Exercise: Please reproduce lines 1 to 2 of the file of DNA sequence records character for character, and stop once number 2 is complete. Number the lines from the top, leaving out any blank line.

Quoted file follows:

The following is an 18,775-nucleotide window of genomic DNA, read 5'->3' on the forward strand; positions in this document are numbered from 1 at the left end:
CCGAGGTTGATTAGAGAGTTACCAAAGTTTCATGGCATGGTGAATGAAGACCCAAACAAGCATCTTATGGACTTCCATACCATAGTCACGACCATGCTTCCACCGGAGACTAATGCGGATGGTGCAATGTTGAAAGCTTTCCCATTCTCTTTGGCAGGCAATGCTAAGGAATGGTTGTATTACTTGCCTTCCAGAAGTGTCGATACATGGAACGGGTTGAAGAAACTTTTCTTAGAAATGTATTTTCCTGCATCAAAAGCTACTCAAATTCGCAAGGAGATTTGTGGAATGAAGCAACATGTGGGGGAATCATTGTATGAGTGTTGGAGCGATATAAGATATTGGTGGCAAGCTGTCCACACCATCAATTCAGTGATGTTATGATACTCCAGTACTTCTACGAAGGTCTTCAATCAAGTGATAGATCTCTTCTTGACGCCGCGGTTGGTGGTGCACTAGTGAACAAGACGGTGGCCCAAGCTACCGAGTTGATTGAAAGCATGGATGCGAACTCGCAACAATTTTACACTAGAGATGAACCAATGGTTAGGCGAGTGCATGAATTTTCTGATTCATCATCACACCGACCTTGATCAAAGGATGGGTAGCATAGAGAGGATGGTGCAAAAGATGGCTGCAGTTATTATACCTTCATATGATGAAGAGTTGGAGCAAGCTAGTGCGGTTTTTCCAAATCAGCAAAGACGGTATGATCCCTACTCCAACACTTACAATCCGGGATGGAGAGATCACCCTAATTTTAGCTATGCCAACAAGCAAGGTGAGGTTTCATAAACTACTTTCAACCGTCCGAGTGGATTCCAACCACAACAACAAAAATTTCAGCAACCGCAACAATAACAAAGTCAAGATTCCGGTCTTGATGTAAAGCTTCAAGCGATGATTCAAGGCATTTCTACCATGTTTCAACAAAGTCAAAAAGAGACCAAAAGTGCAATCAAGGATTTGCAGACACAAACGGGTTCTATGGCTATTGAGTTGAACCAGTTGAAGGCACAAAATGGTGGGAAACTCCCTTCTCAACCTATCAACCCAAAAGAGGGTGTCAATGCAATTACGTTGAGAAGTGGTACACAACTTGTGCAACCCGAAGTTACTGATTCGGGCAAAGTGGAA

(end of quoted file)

The following is an 18,775-nucleotide window of genomic DNA, read 5'->3' on the forward strand; positions in this document are numbered from 1 at the left end:
CCGAGGTTGATTAGAGAGTTACCAAAGTTTCATGGCATGGTGAATGAAGACCCAAACAAGCATCTTATGGACTTCCATACCATAGTCACGACCATGCTTCCACCGGAGACTAATGCGGATGGTGCAATGTTGAAAGCTTTCCCATTCTCTTTGGCAGGCAATGCTAAGGAATGGTTGTATTACTTGCCTTCCAGAAGTGTCGATACATGGAACGGGTTGAAGAAACTTTTCTTAGAAATGTATTTTCCTGCATCAAAAGCTACTCAAATTCGCAAGGAGATTTGTGGAATGAAGCAACATGTGGGGGAATCATTGTATGAGTGTTGGAGCGATATAAGATATTGGTGGCAAGCTGTCCACACCATCAATTCAGTGATGTTATGATACTCCAGTACTTCTACGAAGGTCTTCAATCAAGTGATAGATCTCTTCTTGACGCCGCGGTTGGTGGTGCACTAGTGAACAAGACGGTGGCCCAAGCTACCGAGTTGATTGAAAGCATGGATGCGAACTCGCAACAATTTTACACTAGAGATGAACCAATGGTTAGGCGAGTGCATGAATTTTCTGATTCATCATCACACCGACCTTGATCAAAGGATGGGTAGCATAGAGAGGATGGTGCAAAAGATGGCTGCAGTTATTATACCTTCATATGATGAAGAGTTGGAGCAAGCTAGTGCGGTTTTTCCAAATCAGCAAAGACGGTATGATCCCTACTCCAACACTTACAATCCGGGATGGAGAGATCACCCTAATTTTAGCTATGCCAACAAGCAAGGTGAGGTTTCATAAACTACTTTCAACCGTCCGAGTGGATTCCAACCACAACAACAAAAATTTCAGCAACCGCAACAATAACAAAGTCAAGATTCCGGTCTTGATGTAAAGCTTCAAGCGATGATTCAAGGCATTTCTACCATGTTTCAACAAAGTCAAAAAGAGACCAAAAGTGCAATCAAGGATTTGCAGACACAAACGGGTTCTATGGCTATTGAGTTGAACCAGTTGAAGGCACAAAATGGTGGGAAACTCCCTTCTCAACCTATCAACCCAAAAGAGGGTGTCAATGCAATTACGTTGAGAAGTGGTACACAACTTGTGCAACCCGAAGTTACTGATTCGGGCAAAGTGGAA